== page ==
One of the cardinal compound in the cartilage structure is the proteoglycan called aggrecan. It is made of a core protein aggrecan and a GAG, mainly chondroitin sulfate and cherant sulfate. This brush-like structure is itself attached by link proteins to Ialuronic Acid.
Estrogens in OA
It has been shown that OA has a strong correlation with the lowering of estrogen hormone in aging woman.
Estrogens have a direct effect on adult articular cartilage, as they promote chondrocyte homeostasis and protect cartilage from degradation and erosion occurring during menopause.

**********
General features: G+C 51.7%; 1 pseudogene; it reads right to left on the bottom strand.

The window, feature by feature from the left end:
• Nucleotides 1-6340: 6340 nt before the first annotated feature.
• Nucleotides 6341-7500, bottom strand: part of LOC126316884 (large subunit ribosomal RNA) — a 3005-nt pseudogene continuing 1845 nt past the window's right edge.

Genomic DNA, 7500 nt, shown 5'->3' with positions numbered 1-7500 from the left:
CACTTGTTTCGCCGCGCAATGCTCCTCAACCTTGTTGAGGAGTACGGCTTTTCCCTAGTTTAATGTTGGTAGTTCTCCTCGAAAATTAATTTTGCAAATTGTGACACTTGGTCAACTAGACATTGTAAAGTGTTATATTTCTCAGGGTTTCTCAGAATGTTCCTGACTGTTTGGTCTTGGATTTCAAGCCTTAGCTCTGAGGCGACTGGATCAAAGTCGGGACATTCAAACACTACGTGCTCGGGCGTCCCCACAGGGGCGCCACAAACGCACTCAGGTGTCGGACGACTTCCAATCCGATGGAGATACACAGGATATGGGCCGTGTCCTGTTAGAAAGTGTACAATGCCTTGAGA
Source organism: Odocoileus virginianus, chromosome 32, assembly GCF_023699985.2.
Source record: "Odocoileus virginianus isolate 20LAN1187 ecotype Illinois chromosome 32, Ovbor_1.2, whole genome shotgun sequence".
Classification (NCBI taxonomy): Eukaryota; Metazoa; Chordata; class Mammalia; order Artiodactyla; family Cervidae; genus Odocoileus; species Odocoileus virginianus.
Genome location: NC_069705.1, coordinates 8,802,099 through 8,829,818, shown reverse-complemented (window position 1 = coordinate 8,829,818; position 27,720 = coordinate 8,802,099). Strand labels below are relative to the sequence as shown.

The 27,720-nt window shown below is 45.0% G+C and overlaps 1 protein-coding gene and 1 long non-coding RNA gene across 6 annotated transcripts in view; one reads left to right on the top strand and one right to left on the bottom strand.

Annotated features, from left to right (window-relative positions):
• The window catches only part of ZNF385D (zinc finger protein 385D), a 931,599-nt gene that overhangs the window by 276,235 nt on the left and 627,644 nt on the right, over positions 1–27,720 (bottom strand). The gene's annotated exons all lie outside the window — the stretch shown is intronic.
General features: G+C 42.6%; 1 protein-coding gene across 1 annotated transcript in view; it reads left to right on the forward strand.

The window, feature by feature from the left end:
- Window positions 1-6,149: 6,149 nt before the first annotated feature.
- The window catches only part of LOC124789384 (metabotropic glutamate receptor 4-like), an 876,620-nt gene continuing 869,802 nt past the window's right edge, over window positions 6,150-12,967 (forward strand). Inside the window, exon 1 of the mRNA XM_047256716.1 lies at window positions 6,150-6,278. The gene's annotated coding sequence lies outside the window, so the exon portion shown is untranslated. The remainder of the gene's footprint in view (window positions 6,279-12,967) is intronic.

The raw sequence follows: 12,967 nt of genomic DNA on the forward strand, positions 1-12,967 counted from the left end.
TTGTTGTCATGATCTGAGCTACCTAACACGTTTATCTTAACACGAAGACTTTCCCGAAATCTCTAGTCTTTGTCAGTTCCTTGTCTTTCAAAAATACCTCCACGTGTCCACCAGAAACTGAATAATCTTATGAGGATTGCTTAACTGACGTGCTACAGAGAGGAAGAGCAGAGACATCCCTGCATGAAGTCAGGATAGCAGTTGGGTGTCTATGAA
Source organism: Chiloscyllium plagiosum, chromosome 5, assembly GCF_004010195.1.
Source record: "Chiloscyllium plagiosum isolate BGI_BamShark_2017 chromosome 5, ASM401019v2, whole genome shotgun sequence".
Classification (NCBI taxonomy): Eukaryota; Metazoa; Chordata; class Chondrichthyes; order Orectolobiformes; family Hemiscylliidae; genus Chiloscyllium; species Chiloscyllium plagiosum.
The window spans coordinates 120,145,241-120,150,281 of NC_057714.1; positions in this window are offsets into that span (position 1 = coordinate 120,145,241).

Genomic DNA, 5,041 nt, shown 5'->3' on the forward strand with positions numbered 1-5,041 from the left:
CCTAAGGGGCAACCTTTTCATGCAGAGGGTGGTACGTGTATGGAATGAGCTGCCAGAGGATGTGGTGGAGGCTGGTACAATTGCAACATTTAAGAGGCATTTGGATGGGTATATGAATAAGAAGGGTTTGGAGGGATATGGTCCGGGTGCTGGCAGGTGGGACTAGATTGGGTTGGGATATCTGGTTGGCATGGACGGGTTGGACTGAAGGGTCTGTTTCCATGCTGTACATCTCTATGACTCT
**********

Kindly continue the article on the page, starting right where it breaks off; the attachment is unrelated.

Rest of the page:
Functional estrogen receptors are present in articular cartilage, and when estrogens bind to them they modulate the transcription of target genes allowing expression of the specific chondrogenic markers such as proteoglycans and type II collagen or inhibition of catabolic markers such as metalloproteases (aggrecanase) and interleukins.
There are two types of estrogen receptors, ERα and ERβ, which are both espressed in articular tissues. The receptors have four functional domains: a DNA-binding domain (DBD), a ligand-binding domain (LBD) and two transcriptional activation functions (AF-1 and AF-2).